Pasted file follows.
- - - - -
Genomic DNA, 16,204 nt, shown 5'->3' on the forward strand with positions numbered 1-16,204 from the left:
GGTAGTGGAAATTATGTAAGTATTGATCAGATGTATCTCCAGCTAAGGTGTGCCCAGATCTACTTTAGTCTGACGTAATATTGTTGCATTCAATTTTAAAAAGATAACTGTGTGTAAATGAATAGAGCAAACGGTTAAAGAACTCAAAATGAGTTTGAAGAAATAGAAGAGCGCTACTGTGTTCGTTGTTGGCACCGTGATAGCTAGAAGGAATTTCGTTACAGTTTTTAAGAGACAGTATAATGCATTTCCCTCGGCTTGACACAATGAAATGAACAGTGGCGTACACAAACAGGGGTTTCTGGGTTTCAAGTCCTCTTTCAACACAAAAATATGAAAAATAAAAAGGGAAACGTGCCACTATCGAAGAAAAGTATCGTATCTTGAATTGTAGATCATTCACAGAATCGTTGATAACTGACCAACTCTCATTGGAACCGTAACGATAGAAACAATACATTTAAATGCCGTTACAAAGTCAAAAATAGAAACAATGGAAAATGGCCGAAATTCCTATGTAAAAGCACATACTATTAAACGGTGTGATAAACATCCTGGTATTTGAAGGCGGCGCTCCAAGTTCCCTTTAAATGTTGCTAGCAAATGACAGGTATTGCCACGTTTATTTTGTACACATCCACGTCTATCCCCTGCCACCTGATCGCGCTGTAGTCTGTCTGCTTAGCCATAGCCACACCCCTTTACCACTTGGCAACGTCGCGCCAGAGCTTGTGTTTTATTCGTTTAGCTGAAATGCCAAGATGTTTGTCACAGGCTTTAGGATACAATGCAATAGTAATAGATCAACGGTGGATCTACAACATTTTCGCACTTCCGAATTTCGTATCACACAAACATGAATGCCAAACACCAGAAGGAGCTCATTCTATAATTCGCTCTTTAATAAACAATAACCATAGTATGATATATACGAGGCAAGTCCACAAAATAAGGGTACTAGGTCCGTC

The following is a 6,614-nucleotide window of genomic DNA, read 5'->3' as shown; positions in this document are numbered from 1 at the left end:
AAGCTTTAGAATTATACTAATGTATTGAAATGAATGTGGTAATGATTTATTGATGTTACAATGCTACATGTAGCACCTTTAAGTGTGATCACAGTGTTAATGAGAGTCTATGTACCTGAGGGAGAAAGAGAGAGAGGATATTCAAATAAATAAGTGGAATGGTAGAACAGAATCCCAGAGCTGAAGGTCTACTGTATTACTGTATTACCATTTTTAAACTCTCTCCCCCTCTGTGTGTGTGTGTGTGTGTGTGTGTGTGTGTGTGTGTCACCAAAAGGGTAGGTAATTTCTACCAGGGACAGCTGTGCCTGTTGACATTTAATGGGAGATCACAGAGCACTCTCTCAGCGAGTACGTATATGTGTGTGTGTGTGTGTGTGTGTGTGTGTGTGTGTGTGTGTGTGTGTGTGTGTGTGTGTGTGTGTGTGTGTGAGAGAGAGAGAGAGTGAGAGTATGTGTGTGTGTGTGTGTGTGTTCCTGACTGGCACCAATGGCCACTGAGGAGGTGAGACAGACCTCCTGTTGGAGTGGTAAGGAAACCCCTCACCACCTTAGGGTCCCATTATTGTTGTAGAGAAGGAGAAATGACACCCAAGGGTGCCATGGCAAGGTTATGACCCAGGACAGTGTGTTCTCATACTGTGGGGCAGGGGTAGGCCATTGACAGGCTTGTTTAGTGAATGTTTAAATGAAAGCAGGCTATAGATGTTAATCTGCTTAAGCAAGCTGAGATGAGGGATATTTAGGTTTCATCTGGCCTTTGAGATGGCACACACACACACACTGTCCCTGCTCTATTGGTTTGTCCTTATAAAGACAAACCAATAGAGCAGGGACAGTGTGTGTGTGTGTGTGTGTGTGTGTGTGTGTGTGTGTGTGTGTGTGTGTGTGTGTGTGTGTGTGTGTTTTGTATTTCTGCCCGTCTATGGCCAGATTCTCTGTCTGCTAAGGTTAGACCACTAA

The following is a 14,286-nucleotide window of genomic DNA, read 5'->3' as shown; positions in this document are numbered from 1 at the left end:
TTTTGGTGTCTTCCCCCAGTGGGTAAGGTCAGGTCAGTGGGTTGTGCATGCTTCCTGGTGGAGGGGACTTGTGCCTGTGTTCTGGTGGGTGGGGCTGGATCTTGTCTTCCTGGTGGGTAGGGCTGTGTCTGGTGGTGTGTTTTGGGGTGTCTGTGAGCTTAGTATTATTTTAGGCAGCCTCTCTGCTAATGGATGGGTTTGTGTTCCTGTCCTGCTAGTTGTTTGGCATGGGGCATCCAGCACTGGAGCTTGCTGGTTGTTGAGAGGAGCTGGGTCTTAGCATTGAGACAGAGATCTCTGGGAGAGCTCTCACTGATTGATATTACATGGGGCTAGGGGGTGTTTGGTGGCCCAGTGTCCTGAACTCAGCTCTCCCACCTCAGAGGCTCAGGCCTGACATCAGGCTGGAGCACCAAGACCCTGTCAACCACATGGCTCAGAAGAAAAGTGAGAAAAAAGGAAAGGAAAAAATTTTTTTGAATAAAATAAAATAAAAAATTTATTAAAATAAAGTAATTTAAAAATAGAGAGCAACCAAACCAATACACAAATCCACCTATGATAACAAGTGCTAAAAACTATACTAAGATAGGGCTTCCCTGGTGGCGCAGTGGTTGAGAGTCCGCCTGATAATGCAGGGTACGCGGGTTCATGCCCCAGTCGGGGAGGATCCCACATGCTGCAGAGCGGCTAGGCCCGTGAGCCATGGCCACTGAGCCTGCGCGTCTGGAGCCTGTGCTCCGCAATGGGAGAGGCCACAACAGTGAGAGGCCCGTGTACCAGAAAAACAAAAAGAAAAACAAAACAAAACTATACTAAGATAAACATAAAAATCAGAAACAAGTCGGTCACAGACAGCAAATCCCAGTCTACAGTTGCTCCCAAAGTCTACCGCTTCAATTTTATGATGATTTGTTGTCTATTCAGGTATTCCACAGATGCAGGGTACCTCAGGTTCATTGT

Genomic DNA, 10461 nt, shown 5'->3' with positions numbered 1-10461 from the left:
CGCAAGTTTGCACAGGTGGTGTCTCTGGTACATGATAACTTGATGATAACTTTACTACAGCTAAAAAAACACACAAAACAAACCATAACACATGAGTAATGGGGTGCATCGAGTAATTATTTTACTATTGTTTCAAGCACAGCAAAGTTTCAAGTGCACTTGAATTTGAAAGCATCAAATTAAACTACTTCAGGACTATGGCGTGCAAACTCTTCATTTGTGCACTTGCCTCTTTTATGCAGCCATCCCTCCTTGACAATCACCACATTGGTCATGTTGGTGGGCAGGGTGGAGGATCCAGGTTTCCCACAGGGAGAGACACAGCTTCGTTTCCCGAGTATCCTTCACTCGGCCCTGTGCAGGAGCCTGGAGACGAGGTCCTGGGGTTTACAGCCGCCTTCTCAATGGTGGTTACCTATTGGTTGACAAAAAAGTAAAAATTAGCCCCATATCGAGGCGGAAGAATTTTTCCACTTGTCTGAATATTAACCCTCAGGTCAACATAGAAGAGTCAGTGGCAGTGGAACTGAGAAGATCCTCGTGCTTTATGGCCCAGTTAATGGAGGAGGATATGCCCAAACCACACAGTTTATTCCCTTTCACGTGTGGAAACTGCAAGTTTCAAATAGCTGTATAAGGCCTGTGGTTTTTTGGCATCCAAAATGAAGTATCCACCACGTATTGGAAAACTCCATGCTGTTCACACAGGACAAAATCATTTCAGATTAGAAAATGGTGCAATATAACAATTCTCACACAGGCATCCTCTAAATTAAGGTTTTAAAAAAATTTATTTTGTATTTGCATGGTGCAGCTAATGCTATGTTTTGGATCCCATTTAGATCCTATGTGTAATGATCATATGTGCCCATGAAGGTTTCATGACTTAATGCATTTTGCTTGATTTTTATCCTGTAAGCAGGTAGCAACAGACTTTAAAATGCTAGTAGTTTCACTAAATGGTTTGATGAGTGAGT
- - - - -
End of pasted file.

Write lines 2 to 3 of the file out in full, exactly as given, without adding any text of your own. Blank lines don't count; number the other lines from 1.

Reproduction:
GGTAGTGGAAATTATGTAAGTATTGATCAGATGTATCTCCAGCTAAGGTGTGCCCAGATCTACTTTAGTCTGACGTAATATTGTTGCATTCAATTTTAAAAAGATAACTGTGTGTAAATGAATAGAGCAAACGGTTAAAGAACTCAAAATGAGTTTGAAGAAATAGAAGAGCGCTACTGTGTTCGTTGTTGGCACCGTGATAGCTAGAAGGAATTTCGTTACAGTTTTTAAGAGACAGTATAATGCATTTCCCTCGGCTTGACACAATGAAATGAACAGTGGCGTACACAAACAGGGGTTTCTGGGTTTCAAGTCCTCTTTCAACACAAAAATATGAAAAATAAAAAGGGAAACGTGCCACTATCGAAGAAAAGTATCGTATCTTGAATTGTAGATCATTCACAGAATCGTTGATAACTGACCAACTCTCATTGGAACCGTAACGATAGAAACAATACATTTAAATGCCGTTACAAAGTCAAAAATAGAAACAATGGAAAATGGCCGAAATTCCTATGTAAAAGCACATACTATTAAACGGTGTGATAAACATCCTGGTATTTGAAGGCGGCGCTCCAAGTTCCCTTTAAATGTTGCTAGCAAATGACAGGTATTGCCACGTTTATTTTGTACACATCCACGTCTATCCCCTGCCACCTGATCGCGCTGTAGTCTGTCTGCTTAGCCATAGCCACACCCCTTTACCACTTGGCAACGTCGCGCCAGAGCTTGTGTTTTATTCGTTTAGCTGAAATGCCAAGATGTTTGTCACAGGCTTTAGGATACAATGCAATAGTAATAGATCAACGGTGGATCTACAACATTTTCGCACTTCCGAATTTCGTATCACACAAACATGAATGCCAAACACCAGAAGGAGCTCATTCTATAATTCGCTCTTTAATAAACAATAACCATAGTATGATATATACGAGGCAAGTCCACAAAATAAGGGTACTAGGTCCGTC

The following is a 6,614-nucleotide window of genomic DNA, read 5'->3' as shown; positions in this document are numbered from 1 at the left end: